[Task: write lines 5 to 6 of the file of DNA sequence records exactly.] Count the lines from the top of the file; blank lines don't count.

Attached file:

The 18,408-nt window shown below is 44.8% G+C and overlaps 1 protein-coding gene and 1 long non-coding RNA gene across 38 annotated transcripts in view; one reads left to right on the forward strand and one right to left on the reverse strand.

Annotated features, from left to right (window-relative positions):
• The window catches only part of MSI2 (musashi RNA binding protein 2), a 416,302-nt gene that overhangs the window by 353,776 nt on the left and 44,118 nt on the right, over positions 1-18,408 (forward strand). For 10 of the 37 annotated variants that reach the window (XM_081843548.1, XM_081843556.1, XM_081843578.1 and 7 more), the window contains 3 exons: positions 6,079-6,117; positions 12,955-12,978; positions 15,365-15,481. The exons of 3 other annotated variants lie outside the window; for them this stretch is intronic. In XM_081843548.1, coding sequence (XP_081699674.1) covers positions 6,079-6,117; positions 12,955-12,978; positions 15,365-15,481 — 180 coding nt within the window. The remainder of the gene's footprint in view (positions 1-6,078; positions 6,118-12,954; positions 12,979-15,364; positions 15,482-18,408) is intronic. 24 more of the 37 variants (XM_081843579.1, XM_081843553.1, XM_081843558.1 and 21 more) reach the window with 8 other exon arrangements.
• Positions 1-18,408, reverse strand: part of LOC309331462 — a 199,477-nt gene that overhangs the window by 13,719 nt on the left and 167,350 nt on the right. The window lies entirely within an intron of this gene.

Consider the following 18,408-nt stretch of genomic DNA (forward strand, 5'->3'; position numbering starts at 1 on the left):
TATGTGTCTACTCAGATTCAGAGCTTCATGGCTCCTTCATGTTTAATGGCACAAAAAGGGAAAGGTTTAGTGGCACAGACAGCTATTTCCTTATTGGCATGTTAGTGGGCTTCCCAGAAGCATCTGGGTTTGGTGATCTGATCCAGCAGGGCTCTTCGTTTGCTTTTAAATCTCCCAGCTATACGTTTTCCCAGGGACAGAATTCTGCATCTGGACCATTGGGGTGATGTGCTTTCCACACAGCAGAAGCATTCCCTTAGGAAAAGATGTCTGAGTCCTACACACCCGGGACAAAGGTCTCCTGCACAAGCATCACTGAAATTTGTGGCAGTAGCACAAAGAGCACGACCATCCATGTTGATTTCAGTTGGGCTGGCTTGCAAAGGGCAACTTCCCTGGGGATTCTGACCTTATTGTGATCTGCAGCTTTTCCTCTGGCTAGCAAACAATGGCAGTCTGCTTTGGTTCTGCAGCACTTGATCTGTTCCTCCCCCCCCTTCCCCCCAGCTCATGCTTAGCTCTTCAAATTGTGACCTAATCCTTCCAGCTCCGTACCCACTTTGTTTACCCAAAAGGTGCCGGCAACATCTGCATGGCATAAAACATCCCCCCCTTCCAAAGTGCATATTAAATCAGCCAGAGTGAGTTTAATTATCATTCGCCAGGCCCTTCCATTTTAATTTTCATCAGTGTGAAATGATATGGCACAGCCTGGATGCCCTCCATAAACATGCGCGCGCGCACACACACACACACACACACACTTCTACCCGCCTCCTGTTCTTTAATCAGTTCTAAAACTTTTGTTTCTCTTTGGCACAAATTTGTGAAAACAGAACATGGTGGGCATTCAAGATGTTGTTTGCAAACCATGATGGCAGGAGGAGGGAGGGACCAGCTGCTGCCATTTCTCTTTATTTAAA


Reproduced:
Consider the following 18,408-nt stretch of genomic DNA (forward strand, 5'->3'; position numbering starts at 1 on the left):
TATGTGTCTACTCAGATTCAGAGCTTCATGGCTCCTTCATGTTTAATGGCACAAAAAGGGAAAGGTTTAGTGGCACAGACAGCTATTTCCTTATTGGCATGTTAGTGGGCTTCCCAGAAGCATCTGGGTTTGGTGATCTGATCCAGCAGGGCTCTTCGTTTGCTTTTAAATCTCCCAGCTATACGTTTTCCCAGGGACAGAATTCTGCATCTGGACCATTGGGGTGATGTGCTTTCCACACAGCAGAAGCATTCCCTTAGGAAAAGATGTCTGAGTCCTACACACCCGGGACAAAGGTCTCCTGCACAAGCATCACTGAAATTTGTGGCAGTAGCACAAAGAGCACGACCATCCATGTTGATTTCAGTTGGGCTGGCTTGCAAAGGGCAACTTCCCTGGGGATTCTGACCTTATTGTGATCTGCAGCTTTTCCTCTGGCTAGCAAACAATGGCAGTCTGCTTTGGTTCTGCAGCACTTGATCTGTTCCTCCCCCCCCTTCCCCCCAGCTCATGCTTAGCTCTTCAAATTGTGACCTAATCCTTCCAGCTCCGTACCCACTTTGTTTACCCAAAAGGTGCCGGCAACATCTGCATGGCATAAAACATCCCCCCCTTCCAAAGTGCATATTAAATCAGCCAGAGTGAGTTTAATTATCATTCGCCAGGCCCTTCCATTTTAATTTTCATCAGTGTGAAATGATATGGCACAGCCTGGATGCCCTCCATAAACATGCGCGCGCGCACACACACACACACACACACACTTCTACCCGCCTCCTGTTCTTTAATCAGTTCTAAAACTTTTGTTTCTCTTTGGCACAAATTTGTGAAAACAGAACATGGTGGGCATTCAAGATGTTGTTTGCAAACCATGATGGCAGGAGGAGGGAGGGACCAGCTGCTGCCATTTCTCTTTATTTAAA